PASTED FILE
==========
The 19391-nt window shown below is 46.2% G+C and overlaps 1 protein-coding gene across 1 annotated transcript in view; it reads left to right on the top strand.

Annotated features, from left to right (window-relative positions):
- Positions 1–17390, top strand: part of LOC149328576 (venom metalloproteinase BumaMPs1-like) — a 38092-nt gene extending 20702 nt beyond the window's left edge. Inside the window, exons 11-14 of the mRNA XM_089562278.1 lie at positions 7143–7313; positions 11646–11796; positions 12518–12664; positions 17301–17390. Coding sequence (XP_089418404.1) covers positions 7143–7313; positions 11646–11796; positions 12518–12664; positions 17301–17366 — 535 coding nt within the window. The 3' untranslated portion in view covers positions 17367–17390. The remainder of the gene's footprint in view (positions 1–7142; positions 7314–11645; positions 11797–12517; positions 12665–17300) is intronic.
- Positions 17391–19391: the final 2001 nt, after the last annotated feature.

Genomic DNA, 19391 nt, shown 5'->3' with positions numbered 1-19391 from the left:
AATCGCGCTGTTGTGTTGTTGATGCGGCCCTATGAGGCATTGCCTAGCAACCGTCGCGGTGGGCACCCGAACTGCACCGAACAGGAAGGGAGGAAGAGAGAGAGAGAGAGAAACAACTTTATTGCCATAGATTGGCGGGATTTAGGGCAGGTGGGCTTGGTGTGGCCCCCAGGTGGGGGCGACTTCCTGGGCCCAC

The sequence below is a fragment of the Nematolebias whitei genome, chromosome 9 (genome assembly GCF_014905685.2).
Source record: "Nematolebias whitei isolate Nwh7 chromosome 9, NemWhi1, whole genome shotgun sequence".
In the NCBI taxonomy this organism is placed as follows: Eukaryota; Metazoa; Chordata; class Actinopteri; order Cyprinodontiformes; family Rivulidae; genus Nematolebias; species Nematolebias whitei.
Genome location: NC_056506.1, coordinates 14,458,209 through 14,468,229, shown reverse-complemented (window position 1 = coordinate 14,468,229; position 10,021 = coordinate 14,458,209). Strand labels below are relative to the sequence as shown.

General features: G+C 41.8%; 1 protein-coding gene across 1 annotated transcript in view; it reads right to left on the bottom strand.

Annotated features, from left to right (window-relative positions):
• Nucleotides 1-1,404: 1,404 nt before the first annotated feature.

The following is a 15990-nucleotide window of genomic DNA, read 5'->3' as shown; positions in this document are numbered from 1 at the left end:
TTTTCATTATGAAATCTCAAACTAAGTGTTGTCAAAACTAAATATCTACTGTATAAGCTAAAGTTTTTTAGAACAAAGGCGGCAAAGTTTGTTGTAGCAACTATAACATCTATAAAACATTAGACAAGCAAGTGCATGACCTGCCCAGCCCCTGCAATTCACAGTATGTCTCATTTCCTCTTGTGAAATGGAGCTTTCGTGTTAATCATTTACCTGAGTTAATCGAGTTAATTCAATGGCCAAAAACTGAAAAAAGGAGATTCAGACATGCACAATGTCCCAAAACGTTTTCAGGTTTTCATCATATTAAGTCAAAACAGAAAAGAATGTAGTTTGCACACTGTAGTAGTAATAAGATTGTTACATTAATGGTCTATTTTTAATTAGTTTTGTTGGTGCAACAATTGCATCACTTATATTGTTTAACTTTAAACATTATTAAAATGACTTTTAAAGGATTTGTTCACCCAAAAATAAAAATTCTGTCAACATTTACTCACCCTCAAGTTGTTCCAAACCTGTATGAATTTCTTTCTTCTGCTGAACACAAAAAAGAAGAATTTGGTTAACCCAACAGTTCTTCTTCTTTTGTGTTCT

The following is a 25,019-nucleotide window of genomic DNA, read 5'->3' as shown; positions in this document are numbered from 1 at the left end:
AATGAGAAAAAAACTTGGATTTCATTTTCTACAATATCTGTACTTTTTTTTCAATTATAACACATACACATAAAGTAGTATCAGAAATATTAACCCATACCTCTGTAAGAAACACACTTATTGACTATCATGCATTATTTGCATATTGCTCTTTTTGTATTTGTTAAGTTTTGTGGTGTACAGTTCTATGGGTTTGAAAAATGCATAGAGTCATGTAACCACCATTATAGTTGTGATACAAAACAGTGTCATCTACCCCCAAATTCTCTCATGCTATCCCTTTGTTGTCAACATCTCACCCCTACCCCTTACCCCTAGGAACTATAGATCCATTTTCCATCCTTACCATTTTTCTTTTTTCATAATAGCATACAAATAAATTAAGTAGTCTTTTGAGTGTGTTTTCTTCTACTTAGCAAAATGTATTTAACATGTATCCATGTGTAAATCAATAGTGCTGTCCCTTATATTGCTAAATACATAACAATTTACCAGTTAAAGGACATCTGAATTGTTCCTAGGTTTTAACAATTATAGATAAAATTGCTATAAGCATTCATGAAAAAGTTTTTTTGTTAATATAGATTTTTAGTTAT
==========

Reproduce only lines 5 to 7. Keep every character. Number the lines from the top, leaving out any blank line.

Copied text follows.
Genomic DNA, 19391 nt, shown 5'->3' with positions numbered 1-19391 from the left:
AATCGCGCTGTTGTGTTGTTGATGCGGCCCTATGAGGCATTGCCTAGCAACCGTCGCGGTGGGCACCCGAACTGCACCGAACAGGAAGGGAGGAAGAGAGAGAGAGAGAGAAACAACTTTATTGCCATAGATTGGCGGGATTTAGGGCAGGTGGGCTTGGTGTGGCCCCCAGGTGGGGGCGACTTCCTGGGCCCAC

The sequence below is a fragment of the Nematolebias whitei genome, chromosome 9 (genome assembly GCF_014905685.2).